Anecdotes about some of my favorite photographers...
all credits to Ming Thein
A young boy was such a restless hypochondriac that he was repeatedly expelled from various private schools, and by grade eight, his family pulled him out of formal schooling completely. He taught himself the piano at age 12, and his intense focus for the next 12 years with the intention of becoming a professional musician; what changed his career path was a visit to Yosemite in 1916 with a Box Brownie. That man went on to become one of the most famous landscape photographers of all time: Ansel Adams
A rebellious youth from a wealthy, bourgeois family left formal Catholic prep school to attend the private Lhote Academy, run by cubist painter Andre Lhote; he trained as an artist but grew bored of the stiffness and rules of the medium, gravitating towards both realism and surrealism - opposite ends of representation, but neither of which had the structure of classical art. He then attended Cambridge, served mandatory duty in the Army, got placed under house arrest for hunting without a license, then had an intense affair with his host's wife before a nervous breakdown and escape to Africa. Here, he encountered the work of Martin Munkasci, whose images challenged him: before seeing them, he didn't believe such spontaneous captures were possible with a camera. This was the birth of 'the decisive moment' - we are of course talking about Henri Cartier-Bresson.
Although it's popularly believed that Capa's photographs of the D-Day landings on the beaches at Normandy in 1944 were blurry because of a combination of the technical limitations of cameras of the day and simply the incredibly intense nature of the situation, the reality is that of the 106 images shot, only eleven survived some serious bungling during development by a lab technician at his agency in London, and even those were heavily damaged to the state that we see in prints today. Moral of the story: develop your own, and guard your negatives/ raw files.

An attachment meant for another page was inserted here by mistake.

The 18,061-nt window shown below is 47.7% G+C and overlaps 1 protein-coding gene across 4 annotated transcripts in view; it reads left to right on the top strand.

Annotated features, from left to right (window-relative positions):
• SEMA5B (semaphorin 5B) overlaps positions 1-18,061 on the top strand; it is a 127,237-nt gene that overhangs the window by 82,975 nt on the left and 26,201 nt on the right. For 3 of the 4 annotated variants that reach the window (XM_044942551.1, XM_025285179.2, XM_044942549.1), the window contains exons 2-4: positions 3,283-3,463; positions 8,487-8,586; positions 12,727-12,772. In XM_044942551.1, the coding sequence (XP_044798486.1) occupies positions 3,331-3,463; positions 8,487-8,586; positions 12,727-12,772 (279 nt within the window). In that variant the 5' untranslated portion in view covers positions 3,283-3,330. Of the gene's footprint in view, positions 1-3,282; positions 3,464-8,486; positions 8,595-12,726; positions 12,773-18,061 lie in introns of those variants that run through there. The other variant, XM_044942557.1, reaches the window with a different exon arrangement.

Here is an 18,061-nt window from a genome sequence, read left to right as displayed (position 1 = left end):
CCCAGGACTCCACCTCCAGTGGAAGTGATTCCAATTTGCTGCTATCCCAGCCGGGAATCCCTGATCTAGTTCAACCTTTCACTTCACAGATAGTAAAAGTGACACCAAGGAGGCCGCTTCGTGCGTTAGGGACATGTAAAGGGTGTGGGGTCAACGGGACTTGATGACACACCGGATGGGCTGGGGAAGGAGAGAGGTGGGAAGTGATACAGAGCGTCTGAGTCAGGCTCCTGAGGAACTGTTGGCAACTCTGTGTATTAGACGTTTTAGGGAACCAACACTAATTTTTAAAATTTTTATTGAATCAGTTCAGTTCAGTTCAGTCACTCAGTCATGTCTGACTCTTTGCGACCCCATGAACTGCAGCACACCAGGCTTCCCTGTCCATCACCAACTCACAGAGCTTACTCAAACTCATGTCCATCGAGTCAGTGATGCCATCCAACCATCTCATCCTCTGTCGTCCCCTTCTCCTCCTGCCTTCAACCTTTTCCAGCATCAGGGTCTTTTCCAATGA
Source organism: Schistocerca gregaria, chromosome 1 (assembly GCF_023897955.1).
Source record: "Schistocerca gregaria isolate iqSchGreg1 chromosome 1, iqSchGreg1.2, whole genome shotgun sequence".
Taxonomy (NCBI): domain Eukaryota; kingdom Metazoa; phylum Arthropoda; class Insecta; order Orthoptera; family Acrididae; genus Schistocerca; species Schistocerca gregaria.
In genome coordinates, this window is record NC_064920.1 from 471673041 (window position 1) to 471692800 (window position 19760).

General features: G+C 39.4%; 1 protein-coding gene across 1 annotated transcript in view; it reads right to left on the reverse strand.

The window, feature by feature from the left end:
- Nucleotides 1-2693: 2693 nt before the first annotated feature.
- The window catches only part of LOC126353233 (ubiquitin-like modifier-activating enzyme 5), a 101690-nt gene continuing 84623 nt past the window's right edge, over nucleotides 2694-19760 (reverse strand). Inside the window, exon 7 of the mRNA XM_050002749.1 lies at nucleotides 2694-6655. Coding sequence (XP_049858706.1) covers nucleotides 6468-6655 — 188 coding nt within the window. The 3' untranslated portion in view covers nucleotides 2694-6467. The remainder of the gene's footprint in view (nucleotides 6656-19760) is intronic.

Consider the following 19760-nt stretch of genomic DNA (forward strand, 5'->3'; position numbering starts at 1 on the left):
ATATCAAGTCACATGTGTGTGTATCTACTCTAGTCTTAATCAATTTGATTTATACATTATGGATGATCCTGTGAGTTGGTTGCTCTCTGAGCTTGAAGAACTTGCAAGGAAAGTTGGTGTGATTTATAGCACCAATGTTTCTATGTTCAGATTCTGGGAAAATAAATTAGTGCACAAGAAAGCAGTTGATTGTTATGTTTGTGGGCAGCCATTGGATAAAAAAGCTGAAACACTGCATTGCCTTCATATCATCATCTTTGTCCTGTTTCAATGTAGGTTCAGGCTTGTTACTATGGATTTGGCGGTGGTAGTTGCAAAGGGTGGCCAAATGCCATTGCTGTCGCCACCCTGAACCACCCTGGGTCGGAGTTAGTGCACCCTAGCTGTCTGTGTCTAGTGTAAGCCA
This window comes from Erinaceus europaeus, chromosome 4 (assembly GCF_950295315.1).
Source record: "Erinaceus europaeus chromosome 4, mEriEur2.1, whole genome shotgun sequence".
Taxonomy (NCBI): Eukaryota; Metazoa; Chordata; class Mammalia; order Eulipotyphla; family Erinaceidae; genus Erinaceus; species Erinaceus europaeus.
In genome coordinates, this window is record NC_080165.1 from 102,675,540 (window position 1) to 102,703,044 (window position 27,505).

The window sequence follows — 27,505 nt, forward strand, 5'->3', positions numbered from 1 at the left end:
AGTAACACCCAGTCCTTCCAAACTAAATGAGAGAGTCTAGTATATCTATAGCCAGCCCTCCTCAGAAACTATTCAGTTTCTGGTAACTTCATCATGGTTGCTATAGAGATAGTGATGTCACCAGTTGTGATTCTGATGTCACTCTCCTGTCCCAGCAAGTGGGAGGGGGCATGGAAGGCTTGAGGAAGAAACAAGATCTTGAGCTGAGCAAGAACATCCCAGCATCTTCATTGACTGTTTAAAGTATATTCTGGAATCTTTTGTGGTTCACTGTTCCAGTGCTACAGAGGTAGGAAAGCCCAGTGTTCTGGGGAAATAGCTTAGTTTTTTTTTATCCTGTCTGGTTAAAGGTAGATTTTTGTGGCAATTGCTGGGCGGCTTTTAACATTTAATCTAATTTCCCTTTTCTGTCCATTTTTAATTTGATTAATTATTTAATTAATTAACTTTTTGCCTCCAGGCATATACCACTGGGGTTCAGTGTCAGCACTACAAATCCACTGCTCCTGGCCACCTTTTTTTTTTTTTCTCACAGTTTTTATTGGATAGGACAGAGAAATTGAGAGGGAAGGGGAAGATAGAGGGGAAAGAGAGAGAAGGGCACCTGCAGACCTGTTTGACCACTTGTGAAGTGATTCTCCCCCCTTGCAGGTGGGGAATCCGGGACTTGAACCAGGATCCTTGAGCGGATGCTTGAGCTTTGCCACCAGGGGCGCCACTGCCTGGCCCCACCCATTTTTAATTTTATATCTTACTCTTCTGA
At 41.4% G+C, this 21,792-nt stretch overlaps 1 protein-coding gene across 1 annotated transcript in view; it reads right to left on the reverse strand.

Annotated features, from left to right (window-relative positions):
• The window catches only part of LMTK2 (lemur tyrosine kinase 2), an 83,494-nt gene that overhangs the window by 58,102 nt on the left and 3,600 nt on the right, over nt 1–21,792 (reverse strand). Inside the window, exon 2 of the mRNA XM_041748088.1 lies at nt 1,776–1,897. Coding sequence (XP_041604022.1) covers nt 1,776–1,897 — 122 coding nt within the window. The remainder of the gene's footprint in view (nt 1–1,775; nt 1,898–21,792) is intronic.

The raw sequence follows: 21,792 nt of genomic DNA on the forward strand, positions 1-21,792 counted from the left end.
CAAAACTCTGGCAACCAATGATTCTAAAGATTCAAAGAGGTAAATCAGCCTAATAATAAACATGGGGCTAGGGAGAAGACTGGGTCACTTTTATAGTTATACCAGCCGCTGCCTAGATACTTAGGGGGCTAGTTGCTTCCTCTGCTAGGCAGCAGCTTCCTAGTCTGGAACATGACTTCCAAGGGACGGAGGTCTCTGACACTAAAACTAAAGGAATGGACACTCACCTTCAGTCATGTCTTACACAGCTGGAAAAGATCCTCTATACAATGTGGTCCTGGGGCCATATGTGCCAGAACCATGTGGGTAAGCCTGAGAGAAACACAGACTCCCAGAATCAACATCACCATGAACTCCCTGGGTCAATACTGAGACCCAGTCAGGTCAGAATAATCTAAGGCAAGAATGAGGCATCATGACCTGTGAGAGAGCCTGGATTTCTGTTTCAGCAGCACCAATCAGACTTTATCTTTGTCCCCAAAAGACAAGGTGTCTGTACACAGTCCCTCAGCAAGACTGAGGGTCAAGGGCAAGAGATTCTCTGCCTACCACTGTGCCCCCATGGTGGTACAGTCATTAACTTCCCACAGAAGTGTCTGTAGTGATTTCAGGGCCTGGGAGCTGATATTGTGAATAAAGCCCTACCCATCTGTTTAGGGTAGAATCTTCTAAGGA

One of the greatest photojournalists of all time is also possibly the most overqualified. He gained a Masters' degree in Economics before working as an economist for the International Coffee Organization. After a stint with Sygma and Gamma, he joined Magnum; not finding that serious enough for his needs - by now developed into an intense humanitarian drive to both document culture and raise social awareness - he left and formed his own agency, together with his wife. Although he shoots digital now, he also has those files exposed to film and then rescanned/ reprinted from that source to create his signature tonal look; the irony of course is that this process probably takes longer and has more potential pitfalls than just shooting film to begin with. The man is of course Sebastiao Salgado; his current project, 'Genesis', started in 2004, will likely also be his last - he claims that he has so many images to go through that it will probably take him the rest of his life. Now that's dedication.
There seems to be something about photography, music and painting. Another painter-musician - who even did a stint at a kibbutz - eventually turned photographer, joining the newly-formed Rolling Stone magazine as staff shooter. Her career was built around celebrity, and turned her into a celebrity herself; she was unconventional, lesbian, gave birth at 51, (in)famously bad at financial management, and possibly the only photographer both to reach that level of wealth and also lose it. We are of course talking about Annie Leibowitz.